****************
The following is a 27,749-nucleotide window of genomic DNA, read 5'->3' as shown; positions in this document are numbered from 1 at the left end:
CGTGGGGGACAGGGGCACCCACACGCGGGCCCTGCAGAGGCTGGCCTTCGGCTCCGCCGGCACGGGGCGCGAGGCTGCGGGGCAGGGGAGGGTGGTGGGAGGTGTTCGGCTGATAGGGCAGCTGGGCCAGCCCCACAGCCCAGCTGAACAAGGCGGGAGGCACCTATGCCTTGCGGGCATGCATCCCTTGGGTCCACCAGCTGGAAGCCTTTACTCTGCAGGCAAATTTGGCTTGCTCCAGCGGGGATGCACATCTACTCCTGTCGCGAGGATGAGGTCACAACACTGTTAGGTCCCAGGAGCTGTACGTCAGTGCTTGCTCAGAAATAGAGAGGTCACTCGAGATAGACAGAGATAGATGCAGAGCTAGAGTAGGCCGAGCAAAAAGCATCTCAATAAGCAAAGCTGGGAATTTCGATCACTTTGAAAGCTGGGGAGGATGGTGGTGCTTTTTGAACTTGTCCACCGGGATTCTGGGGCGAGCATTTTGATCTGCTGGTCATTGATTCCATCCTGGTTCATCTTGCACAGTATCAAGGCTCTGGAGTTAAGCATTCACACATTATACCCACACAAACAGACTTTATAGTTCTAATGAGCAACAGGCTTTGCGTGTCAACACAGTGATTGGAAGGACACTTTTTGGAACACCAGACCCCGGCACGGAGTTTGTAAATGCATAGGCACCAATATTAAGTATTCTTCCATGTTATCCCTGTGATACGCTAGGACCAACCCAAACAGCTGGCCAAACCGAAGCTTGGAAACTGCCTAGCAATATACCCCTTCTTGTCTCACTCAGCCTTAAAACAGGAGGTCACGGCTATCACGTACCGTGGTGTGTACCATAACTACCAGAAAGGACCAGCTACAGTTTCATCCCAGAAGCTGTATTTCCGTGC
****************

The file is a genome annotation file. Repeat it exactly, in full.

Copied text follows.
The following is a 27,749-nucleotide window of genomic DNA, read 5'->3' as shown; positions in this document are numbered from 1 at the left end:
CGTGGGGGACAGGGGCACCCACACGCGGGCCCTGCAGAGGCTGGCCTTCGGCTCCGCCGGCACGGGGCGCGAGGCTGCGGGGCAGGGGAGGGTGGTGGGAGGTGTTCGGCTGATAGGGCAGCTGGGCCAGCCCCACAGCCCAGCTGAACAAGGCGGGAGGCACCTATGCCTTGCGGGCATGCATCCCTTGGGTCCACCAGCTGGAAGCCTTTACTCTGCAGGCAAATTTGGCTTGCTCCAGCGGGGATGCACATCTACTCCTGTCGCGAGGATGAGGTCACAACACTGTTAGGTCCCAGGAGCTGTACGTCAGTGCTTGCTCAGAAATAGAGAGGTCACTCGAGATAGACAGAGATAGATGCAGAGCTAGAGTAGGCCGAGCAAAAAGCATCTCAATAAGCAAAGCTGGGAATTTCGATCACTTTGAAAGCTGGGGAGGATGGTGGTGCTTTTTGAACTTGTCCACCGGGATTCTGGGGCGAGCATTTTGATCTGCTGGTCATTGATTCCATCCTGGTTCATCTTGCACAGTATCAAGGCTCTGGAGTTAAGCATTCACACATTATACCCACACAAACAGACTTTATAGTTCTAATGAGCAACAGGCTTTGCGTGTCAACACAGTGATTGGAAGGACACTTTTTGGAACACCAGACCCCGGCACGGAGTTTGTAAATGCATAGGCACCAATATTAAGTATTCTTCCATGTTATCCCTGTGATACGCTAGGACCAACCCAAACAGCTGGCCAAACCGAAGCTTGGAAACTGCCTAGCAATATACCCCTTCTTGTCTCACTCAGCCTTAAAACAGGAGGTCACGGCTATCACGTACCGTGGTGTGTACCATAACTACCAGAAAGGACCAGCTACAGTTTCATCCCAGAAGCTGTATTTCCGTGC